Essential: a masterpiece of progressive rock music
In my opinion, On the Third Day is the best album by ELO during their early progressive rock period. Even though this album started showing signs of Lynne's movement towards more radio-friendly material and simpler song structures, it still has masterpiece written all over it. The most major improvement was clearly the quality of production, Lynne's improved vocal delivery and even better guitar playing from a performer who would never be known for his prowess on this instrument. Richard Tandy is cut loose here and there providing some well-fitting keyboard work on New World Rising, Daybreaker, Dreaming of 4000 and the Grieg tribute In the Hall of the Mountain King.
Excellent addition to any prog-rock music collection
Clearly, ELO was a progressive band, although most people never looked upon them as that because of their long run on the pop charts. They had it all going for them-a unique brand of rock music with parts of an orchestra mixed in and a singer/songwriter/guitar player on level with the best in the world. And to put the proverbial icing on the cake, they made a universal mixture of music that anyone could relate to and it still stands up very well today. Even though ELO had all of this and more, they were underrated. I feel their contributions to recorded music were peerless. Perhaps looking back now, we can all realize just how far ahead of their time they really were. And with advent of these marvelous reissues, we can hear it all better than ever and reconfirm why ELO was one of the greatest bands to record orchestrated rock music.
Afterglow is the first box set compilation by Electric Light Orchestra (ELO) released in 1990 with liner notes by music critic and editor Ira Robbins of Trouser Press fame.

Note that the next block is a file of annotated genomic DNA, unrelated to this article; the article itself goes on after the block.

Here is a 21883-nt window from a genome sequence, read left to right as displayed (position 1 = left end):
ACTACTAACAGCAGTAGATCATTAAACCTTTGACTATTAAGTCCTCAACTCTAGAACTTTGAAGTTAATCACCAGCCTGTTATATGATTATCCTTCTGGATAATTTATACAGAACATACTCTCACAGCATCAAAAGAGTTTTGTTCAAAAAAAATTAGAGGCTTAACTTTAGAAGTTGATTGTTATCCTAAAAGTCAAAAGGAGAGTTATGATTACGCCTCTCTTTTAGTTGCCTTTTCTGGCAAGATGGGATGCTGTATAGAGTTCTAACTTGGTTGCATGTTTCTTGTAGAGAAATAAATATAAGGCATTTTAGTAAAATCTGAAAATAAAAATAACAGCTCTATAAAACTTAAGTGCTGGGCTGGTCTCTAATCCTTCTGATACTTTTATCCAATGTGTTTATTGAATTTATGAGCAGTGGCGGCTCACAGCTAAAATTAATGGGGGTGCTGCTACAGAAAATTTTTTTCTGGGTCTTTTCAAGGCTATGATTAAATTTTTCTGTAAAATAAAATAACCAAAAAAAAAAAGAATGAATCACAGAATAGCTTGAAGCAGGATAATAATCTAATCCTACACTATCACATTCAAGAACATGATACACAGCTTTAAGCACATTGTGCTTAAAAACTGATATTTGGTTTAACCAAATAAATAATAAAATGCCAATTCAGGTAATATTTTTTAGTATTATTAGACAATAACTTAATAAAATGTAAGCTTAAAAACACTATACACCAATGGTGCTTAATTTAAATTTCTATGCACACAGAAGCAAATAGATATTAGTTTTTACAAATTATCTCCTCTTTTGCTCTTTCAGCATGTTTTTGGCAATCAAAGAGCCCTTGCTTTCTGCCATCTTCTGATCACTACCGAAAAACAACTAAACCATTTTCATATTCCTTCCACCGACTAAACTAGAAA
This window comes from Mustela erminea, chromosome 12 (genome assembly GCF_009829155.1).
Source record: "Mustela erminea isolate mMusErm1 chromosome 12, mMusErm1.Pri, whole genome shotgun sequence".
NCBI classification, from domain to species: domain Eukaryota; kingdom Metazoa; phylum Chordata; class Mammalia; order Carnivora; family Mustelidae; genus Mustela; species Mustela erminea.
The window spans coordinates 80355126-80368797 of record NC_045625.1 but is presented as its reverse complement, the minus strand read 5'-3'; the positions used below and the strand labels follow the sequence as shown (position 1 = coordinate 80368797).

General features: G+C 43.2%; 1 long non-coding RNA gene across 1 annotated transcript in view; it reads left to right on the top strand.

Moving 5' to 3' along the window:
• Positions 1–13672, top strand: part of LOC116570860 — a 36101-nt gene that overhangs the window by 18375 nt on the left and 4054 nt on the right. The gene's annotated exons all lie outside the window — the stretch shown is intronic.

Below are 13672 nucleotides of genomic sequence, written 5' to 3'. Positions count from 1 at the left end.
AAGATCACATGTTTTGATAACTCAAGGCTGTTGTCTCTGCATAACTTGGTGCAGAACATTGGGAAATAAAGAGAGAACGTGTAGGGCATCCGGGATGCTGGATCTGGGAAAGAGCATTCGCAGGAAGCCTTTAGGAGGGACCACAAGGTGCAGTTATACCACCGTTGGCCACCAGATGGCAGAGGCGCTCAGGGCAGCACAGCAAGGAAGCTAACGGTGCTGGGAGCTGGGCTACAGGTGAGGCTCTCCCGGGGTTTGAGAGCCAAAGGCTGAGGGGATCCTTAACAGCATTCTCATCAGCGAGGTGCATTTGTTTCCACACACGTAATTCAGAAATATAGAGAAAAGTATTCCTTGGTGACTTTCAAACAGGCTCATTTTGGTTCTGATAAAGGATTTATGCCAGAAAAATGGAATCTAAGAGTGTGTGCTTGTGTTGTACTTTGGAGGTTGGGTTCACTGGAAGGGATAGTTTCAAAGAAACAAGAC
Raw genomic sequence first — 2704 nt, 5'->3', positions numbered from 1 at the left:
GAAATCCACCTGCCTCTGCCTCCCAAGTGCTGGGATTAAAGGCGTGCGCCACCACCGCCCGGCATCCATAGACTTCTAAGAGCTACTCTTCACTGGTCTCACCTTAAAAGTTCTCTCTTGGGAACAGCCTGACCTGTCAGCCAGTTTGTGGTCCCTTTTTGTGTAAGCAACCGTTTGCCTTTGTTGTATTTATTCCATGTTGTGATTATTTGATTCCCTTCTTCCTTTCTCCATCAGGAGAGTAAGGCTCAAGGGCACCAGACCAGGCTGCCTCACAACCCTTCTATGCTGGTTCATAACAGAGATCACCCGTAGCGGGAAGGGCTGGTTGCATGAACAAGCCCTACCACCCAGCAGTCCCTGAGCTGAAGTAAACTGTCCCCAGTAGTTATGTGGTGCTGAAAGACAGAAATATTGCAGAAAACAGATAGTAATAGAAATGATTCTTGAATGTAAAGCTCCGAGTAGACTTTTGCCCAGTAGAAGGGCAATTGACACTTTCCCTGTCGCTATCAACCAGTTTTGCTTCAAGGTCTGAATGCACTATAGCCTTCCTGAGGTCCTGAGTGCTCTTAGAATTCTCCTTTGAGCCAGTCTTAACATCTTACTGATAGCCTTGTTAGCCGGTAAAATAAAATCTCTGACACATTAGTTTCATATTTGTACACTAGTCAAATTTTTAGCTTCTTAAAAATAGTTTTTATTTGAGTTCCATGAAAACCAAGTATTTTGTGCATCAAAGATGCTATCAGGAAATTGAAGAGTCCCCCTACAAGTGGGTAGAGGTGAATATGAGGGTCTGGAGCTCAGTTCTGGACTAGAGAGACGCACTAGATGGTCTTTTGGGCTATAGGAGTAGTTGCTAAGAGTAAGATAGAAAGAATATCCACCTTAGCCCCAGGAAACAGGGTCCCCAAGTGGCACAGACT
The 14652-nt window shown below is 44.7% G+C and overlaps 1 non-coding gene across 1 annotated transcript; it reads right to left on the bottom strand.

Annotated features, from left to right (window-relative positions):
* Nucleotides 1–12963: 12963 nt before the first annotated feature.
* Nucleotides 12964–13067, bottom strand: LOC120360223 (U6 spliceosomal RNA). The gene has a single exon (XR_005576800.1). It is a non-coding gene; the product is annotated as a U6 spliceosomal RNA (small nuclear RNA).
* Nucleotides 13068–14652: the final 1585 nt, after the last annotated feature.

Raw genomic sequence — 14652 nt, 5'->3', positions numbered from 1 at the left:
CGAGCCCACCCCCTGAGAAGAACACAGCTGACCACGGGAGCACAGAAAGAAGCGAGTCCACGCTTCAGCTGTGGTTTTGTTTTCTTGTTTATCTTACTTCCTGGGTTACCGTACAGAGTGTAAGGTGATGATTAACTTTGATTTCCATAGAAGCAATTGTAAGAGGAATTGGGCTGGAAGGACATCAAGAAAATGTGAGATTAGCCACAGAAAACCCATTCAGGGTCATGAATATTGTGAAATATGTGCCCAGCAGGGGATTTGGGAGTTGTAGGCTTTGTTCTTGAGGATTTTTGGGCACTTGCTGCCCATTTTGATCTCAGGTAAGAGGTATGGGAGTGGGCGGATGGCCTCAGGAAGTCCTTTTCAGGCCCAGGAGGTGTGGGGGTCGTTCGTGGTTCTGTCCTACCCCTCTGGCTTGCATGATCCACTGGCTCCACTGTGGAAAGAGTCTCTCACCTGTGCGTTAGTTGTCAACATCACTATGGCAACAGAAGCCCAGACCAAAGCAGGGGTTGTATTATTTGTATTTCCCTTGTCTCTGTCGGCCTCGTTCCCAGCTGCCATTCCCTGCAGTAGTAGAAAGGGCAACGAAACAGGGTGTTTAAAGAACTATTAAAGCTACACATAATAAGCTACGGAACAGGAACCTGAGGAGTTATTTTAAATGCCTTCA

“Pensar en nada” is the fifth studio album by the Argentine singer-songwriter León Gieco.
“Vivencia” is the disc that follows “Mi Cuarto” LP. I read somewhere in the network that after that LP (Mi Cuarto), they did not get better jobs … Hmmm, debatable.
“El Fantasma De Canterville” is the third album of study of the Argentine singer-songwriter León Gieco. It was released in 1976 by the label Music Hall.
David Chesky, born in Miami in 1956, settled in New York City in the 1970s and now identifies himself as an "urban orchestral composer." His Urban Concertos, of which he has written nearly a dozen, constitute his most substantial output. In the program notes for this recording of three of his concertos, he wrote, "Perhaps one can say my style is neo-impressionist. But I do not live on some quaint idyllic country farm, I live in the city that never sleeps! It is a hard-driving concrete jungle that pulsates around the clock." "Pulsating" is an apt descriptor for Chesky's music, which is notable for its restlessly high energy and rhythmic propulsiveness.